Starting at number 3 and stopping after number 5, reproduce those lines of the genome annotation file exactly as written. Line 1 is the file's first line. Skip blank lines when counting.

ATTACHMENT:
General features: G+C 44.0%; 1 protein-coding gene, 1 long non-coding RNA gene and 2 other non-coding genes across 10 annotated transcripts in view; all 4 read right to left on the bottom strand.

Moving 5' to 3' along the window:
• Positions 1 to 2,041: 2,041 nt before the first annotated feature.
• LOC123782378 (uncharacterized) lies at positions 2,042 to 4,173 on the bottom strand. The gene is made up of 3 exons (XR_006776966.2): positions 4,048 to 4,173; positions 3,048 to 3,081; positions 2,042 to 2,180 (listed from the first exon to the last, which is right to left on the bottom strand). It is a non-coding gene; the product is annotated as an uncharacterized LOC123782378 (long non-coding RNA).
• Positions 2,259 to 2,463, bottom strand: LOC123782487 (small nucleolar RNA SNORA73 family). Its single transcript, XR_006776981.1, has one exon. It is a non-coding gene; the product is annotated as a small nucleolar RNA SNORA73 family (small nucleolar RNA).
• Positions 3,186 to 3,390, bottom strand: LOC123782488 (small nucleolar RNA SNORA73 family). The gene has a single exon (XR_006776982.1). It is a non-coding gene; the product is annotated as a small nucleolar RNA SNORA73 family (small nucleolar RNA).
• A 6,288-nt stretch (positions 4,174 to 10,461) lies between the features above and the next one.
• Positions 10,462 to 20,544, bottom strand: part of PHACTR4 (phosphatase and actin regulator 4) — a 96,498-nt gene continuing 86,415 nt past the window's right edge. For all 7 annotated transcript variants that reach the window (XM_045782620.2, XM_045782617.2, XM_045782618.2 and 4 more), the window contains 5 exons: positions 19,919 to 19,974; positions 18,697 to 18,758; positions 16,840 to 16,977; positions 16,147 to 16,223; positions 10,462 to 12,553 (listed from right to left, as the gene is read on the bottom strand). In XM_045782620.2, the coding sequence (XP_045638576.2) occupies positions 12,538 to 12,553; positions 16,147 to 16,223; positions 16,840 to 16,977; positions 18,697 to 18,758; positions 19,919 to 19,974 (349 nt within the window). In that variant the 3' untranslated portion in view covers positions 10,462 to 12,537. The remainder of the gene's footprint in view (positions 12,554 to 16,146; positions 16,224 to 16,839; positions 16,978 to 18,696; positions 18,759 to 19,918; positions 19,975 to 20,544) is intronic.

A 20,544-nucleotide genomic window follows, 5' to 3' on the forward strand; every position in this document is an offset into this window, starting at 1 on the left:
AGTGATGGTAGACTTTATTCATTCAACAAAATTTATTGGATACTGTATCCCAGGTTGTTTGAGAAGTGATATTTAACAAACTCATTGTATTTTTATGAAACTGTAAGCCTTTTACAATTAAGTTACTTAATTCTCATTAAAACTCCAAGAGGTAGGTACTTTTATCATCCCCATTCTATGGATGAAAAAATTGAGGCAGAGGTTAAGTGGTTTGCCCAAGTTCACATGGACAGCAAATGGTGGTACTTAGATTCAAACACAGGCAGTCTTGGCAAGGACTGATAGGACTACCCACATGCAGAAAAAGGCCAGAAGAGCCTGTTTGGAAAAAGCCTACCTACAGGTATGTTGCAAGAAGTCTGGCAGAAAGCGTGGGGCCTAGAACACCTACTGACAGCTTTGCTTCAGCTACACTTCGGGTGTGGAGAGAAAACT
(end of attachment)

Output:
• Positions 1 to 2,041: 2,041 nt before the first annotated feature.
• LOC123782378 (uncharacterized) lies at positions 2,042 to 4,173 on the bottom strand. The gene is made up of 3 exons (XR_006776966.2): positions 4,048 to 4,173; positions 3,048 to 3,081; positions 2,042 to 2,180 (listed from the first exon to the last, which is right to left on the bottom strand). It is a non-coding gene; the product is annotated as an uncharacterized LOC123782378 (long non-coding RNA).
• Positions 2,259 to 2,463, bottom strand: LOC123782487 (small nucleolar RNA SNORA73 family). Its single transcript, XR_006776981.1, has one exon. It is a non-coding gene; the product is annotated as a small nucleolar RNA SNORA73 family (small nucleolar RNA).